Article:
February 19, 2017

A short story about empathy and understanding…

(The story at the beginning of this is altered to protect people who might be offended by the actual topic…
I’m not this sensitive about golf, but I needed to make a point)

I am a golfer. I love the sport and play it as often as I am able (I’m even going on a 50 day golf odyssey to every state this year). But often (as I’m a big fan of basketball as well) I’m in the gym with guys who don’t play golf. Periodically, the conversation will turn to what is and isn’t a sport; and, almost invariably someone will go on a “golf isn’t a sport” rant. If the majority of the group feels that way, it can often turn into a full-on offensive against golf, golfers, and anyone who might defend the game as a sport.

This (didn’t really, see note above) happened to me the other day and I came away with a perspective I feel might be important to share. When talking to a “golfing” friend later in the day I pointed out that probably, at this stage in my life, dealing with people constantly attacking “golf” was the closest I would ever come to feeling racism or bigotry (I’m a tall while male… I have literally every advantage our society offers). I noted how tough it can be to be surrounded by people who disrespect and even hate “golf.” Especially because they felt so emboldened by their majority standing that they were perfectly comfortable saying these things right to my face, without any regard for my feelings.

I did acknowledge that, while there is a clear majority of “non-golfers” around me I still had the ability to leave the situation and easily escape my tormentors, but still, it did offer me a hint of what it might be like. It was right about here in the conversation that I realized how broad a spectrum “empathy” can really have. In some ways, I certainly was more able to empathize with people who have been oppressed (based on race, gender, or whatever). However, if you think about it there is a big difference between the understanding you get from a car full of people driving by and yelling “cracker” and having almost every single person around you saying it. There is even another level when you consider that a person can get in their car and drive as far as they want… and still be looked on as that “cracker.”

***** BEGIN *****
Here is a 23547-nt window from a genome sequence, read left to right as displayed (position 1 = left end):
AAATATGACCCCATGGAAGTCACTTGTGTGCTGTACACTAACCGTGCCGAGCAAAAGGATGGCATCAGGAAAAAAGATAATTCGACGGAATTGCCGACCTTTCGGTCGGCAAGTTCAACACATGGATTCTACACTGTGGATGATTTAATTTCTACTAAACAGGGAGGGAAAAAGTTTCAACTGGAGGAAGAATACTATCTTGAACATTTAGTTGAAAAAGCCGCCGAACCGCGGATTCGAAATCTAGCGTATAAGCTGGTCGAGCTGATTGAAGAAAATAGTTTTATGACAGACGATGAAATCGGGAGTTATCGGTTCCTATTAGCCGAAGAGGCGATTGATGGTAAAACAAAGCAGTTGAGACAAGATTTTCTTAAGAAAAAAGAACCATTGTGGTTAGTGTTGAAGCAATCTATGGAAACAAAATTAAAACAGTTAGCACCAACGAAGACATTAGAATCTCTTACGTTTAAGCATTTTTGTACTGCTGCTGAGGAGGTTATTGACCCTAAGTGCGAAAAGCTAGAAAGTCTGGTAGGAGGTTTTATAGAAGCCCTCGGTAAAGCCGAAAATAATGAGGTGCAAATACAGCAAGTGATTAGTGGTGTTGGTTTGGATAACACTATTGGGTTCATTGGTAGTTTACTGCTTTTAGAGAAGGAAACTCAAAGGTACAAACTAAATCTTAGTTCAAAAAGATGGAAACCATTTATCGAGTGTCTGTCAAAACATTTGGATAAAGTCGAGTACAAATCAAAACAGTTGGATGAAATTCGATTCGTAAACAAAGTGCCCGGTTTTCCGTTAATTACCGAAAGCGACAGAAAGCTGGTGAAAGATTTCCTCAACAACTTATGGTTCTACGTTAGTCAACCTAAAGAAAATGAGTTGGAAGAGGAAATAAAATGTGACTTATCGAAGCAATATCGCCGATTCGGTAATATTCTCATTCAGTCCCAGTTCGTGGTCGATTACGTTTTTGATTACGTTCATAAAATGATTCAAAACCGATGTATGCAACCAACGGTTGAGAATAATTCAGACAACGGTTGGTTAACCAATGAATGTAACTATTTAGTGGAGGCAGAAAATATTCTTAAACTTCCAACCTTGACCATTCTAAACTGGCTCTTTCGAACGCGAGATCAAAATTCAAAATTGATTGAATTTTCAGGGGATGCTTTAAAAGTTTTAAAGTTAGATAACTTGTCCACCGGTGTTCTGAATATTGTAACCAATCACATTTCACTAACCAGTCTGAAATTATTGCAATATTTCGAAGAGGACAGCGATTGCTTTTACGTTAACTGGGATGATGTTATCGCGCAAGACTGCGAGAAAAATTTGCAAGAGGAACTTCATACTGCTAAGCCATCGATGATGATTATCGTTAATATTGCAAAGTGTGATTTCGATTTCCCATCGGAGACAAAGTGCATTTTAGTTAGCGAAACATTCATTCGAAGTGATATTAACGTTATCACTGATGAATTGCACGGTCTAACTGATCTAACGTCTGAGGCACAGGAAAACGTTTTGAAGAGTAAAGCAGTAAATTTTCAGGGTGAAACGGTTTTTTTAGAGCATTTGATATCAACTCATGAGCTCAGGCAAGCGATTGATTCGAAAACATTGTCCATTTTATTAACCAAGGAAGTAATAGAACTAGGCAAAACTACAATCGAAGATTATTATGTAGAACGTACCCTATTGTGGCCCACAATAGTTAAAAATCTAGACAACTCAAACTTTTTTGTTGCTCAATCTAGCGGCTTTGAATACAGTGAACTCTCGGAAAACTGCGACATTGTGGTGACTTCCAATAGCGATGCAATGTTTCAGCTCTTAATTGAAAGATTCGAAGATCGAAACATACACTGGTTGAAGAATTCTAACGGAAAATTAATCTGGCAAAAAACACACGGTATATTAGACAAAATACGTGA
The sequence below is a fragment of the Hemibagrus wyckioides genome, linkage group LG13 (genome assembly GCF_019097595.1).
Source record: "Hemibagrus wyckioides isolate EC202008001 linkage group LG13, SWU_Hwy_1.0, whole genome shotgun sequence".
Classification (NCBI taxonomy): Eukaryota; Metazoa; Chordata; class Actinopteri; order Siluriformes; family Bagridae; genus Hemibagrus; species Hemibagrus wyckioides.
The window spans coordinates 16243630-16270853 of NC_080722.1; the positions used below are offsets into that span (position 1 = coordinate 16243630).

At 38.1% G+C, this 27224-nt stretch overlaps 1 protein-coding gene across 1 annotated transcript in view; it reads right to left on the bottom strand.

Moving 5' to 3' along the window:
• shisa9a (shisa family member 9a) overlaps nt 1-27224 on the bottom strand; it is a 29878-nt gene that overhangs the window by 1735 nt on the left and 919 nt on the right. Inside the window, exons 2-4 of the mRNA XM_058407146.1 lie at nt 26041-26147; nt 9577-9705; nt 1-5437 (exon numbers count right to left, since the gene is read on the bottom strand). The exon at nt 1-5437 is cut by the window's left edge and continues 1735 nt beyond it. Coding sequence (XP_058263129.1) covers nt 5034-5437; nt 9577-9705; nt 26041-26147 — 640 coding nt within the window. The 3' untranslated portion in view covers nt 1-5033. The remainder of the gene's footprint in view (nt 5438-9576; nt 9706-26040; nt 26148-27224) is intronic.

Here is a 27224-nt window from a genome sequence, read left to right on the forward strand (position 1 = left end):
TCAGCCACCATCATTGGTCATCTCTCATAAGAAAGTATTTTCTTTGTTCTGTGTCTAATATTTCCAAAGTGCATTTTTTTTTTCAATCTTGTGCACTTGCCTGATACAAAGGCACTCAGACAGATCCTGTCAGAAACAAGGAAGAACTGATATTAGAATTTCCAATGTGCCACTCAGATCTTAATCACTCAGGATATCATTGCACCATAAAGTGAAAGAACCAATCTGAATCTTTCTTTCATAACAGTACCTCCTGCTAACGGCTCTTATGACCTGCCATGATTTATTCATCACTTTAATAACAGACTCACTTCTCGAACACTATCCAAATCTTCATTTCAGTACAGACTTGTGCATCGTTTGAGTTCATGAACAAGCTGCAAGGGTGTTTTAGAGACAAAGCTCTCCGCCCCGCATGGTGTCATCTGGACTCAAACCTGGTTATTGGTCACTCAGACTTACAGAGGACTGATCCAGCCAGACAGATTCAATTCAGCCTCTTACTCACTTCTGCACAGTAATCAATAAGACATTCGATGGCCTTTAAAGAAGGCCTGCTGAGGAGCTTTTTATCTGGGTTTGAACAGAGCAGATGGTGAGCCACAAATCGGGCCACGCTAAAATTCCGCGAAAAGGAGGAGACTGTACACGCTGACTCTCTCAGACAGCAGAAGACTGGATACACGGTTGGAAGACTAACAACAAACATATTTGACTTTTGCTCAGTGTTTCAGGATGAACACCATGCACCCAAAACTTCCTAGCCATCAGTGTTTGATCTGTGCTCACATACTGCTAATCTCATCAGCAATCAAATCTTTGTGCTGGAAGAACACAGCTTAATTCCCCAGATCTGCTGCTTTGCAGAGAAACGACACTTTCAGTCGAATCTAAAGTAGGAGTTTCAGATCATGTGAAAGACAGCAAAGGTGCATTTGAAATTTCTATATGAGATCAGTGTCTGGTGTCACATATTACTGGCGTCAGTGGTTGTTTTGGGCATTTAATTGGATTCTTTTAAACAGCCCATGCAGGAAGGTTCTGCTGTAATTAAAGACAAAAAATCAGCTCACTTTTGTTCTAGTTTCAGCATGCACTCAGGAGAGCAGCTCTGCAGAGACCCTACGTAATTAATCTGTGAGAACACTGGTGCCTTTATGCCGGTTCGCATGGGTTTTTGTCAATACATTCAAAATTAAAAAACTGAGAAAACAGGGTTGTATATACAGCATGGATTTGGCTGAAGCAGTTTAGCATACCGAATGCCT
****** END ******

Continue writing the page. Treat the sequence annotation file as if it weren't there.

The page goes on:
(note: this image ^^^ links to a great article on empathy and dealing with it in interpersonal situations… it’s valuable all by itself)

What I believe is that getting to that point mentally, imagining that hopelessness or at least futility… that is where real empathy begins. I think it is very easy to be called a name, or have some core tenant of your beliefs attacked and think you “get it.” You don’t. And, while you may get closer to a functional (and, dare I say, useful) understanding if you take the full mental journey, you still won’t know the true experience (just as I never will).

However, maybe you don’t have to. When you take the step from “they called me a name and that sucks, so I get racism” or “all those guys were so much bigger than me, so I get what it’s like to be a woman and constantly feel like prey” to “what must be like to never be able to escape this… to have no safe harbor, have my only real options be to deal with it or hide… I just can’t imagine” you are probably getting as close as you can get (and as close as you need to be to know you don’t want anyone to experience that… ever). When it stops being a co-opted phrase to describe your personal discomfort (i.e. about you), and becomes a heartfelt caring for someone else (i.e. about someone else)… you’re probably where you need to be. You are feeling actual empathy… and probably personal growth as well.

September 23, 2016

Often the most dangerous people don’t carry a gun, they carry a pen (or keyboard)

I’m just going to come right out and say it. While I support the #BlackLivesMatter movement (stridently), I think many of the people who are ranting about police shootings are missing the real point, and, moreover, the real opportunity (assuming there is hope for meaningful change, that is – which, as an eternal optimist, I hold out for).

Here is what statistics (in the only reasonably scholastic study I have been able to find) tell us: police do not appear to have a racial bias toward firing specifically at African-Americans when it comes to discharging their weapons. This is not meant to discount the lives lost or the suffering of the families left behind when an officer does take a life. However, I’ve yet to see any evidence of bias when it come to actually pulling the trigger (while, at the same time, I have seen evidence against the existence of such bias).